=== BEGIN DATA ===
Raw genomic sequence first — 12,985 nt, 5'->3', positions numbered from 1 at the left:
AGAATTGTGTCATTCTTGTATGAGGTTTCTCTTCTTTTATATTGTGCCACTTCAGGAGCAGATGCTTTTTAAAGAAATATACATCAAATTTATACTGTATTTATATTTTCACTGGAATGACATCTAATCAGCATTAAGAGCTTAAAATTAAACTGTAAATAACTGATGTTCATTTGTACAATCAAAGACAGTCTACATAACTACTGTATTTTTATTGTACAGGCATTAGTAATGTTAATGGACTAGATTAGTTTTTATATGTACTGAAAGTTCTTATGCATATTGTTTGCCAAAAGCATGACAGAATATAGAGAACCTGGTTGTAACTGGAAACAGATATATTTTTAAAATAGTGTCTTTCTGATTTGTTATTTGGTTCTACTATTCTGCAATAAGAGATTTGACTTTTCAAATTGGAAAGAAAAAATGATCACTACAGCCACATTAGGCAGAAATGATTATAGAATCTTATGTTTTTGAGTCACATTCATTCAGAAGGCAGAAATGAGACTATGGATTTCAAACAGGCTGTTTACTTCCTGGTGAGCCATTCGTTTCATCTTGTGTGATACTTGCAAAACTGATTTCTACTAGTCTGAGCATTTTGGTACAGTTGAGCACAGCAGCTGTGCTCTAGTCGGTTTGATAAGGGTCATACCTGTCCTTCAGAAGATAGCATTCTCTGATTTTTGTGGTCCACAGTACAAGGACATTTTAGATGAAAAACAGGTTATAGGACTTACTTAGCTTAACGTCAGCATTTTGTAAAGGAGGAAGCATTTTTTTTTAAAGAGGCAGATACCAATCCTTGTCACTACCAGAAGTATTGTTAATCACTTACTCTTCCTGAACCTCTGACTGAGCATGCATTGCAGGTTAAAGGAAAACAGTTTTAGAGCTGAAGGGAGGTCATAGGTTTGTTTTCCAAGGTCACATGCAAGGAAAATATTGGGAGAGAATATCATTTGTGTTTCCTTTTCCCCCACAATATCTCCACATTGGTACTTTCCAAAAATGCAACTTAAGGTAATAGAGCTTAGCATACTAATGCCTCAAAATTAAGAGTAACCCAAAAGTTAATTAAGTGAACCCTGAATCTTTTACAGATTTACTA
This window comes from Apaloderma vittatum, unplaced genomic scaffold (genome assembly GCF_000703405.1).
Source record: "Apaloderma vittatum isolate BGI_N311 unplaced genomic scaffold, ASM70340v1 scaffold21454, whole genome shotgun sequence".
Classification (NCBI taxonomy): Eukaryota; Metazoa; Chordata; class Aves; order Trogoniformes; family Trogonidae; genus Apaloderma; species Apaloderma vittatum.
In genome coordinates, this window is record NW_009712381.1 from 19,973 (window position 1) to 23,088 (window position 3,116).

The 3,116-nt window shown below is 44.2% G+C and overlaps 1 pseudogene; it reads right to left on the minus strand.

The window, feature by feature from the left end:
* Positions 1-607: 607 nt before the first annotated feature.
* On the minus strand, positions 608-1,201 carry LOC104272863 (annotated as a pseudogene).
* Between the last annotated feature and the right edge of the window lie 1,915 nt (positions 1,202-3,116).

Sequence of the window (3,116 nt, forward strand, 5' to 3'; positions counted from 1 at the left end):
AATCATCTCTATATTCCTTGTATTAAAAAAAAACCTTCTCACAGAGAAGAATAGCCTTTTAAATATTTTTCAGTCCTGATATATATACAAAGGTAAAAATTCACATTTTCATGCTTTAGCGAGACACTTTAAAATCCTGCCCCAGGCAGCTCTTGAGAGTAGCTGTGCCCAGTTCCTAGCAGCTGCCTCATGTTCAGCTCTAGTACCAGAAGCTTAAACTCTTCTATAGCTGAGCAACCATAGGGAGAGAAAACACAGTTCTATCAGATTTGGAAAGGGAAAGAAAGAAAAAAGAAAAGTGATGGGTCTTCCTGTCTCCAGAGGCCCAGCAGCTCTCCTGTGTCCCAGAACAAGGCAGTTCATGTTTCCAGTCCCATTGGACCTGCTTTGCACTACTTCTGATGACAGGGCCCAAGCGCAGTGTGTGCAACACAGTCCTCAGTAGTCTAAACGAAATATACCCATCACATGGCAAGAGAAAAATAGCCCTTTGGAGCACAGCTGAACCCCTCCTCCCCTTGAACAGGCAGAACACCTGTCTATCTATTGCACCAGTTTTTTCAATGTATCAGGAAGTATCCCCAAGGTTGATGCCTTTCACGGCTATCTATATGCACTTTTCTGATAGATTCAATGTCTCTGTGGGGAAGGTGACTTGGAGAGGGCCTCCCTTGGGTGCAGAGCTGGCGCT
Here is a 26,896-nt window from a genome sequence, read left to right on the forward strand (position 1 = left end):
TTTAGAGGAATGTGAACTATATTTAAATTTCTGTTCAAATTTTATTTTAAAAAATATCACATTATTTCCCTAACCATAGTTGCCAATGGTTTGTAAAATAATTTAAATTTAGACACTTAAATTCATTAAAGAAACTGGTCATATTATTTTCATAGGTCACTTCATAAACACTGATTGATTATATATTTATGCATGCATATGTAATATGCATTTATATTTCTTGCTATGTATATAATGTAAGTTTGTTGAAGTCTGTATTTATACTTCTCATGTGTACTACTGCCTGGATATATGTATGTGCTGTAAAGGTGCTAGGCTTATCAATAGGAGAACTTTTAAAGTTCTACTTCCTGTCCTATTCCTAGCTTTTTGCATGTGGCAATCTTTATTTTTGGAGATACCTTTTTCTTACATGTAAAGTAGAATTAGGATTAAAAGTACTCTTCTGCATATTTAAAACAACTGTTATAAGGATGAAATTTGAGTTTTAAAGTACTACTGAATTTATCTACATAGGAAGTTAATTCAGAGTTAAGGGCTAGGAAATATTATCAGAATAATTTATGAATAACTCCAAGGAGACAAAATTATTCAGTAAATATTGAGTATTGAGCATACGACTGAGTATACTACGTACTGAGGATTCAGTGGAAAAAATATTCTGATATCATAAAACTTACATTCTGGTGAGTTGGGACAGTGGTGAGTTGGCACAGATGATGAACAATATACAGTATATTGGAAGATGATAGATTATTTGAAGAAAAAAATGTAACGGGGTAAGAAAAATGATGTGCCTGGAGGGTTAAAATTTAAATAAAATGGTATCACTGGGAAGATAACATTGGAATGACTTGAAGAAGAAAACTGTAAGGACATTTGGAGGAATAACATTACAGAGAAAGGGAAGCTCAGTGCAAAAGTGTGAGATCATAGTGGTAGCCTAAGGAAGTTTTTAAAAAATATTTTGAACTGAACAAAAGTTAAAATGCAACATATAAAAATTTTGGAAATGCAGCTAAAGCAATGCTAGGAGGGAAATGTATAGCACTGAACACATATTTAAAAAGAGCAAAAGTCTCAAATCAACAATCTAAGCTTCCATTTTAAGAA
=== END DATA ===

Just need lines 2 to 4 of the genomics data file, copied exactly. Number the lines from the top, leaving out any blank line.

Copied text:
AGAATTGTGTCATTCTTGTATGAGGTTTCTCTTCTTTTATATTGTGCCACTTCAGGAGCAGATGCTTTTTAAAGAAATATACATCAAATTTATACTGTATTTATATTTTCACTGGAATGACATCTAATCAGCATTAAGAGCTTAAAATTAAACTGTAAATAACTGATGTTCATTTGTACAATCAAAGACAGTCTACATAACTACTGTATTTTTATTGTACAGGCATTAGTAATGTTAATGGACTAGATTAGTTTTTATATGTACTGAAAGTTCTTATGCATATTGTTTGCCAAAAGCATGACAGAATATAGAGAACCTGGTTGTAACTGGAAACAGATATATTTTTAAAATAGTGTCTTTCTGATTTGTTATTTGGTTCTACTATTCTGCAATAAGAGATTTGACTTTTCAAATTGGAAAGAAAAAATGATCACTACAGCCACATTAGGCAGAAATGATTATAGAATCTTATGTTTTTGAGTCACATTCATTCAGAAGGCAGAAATGAGACTATGGATTTCAAACAGGCTGTTTACTTCCTGGTGAGCCATTCGTTTCATCTTGTGTGATACTTGCAAAACTGATTTCTACTAGTCTGAGCATTTTGGTACAGTTGAGCACAGCAGCTGTGCTCTAGTCGGTTTGATAAGGGTCATACCTGTCCTTCAGAAGATAGCATTCTCTGATTTTTGTGGTCCACAGTACAAGGACATTTTAGATGAAAAACAGGTTATAGGACTTACTTAGCTTAACGTCAGCATTTTGTAAAGGAGGAAGCATTTTTTTTTAAAGAGGCAGATACCAATCCTTGTCACTACCAGAAGTATTGTTAATCACTTACTCTTCCTGAACCTCTGACTGAGCATGCATTGCAGGTTAAAGGAAAACAGTTTTAGAGCTGAAGGGAGGTCATAGGTTTGTTTTCCAAGGTCACATGCAAGGAAAATATTGGGAGAGAATATCATTTGTGTTTCCTTTTCCCCCACAATATCTCCACATTGGTACTTTCCAAAAATGCAACTTAAGGTAATAGAGCTTAGCATACTAATGCCTCAAAATTAAGAGTAACCCAAAAGTTAATTAAGTGAACCCTGAATCTTTTACAGATTTACTA
This window comes from Apaloderma vittatum, unplaced genomic scaffold (genome assembly GCF_000703405.1).
Source record: "Apaloderma vittatum isolate BGI_N311 unplaced genomic scaffold, ASM70340v1 scaffold21454, whole genome shotgun sequence".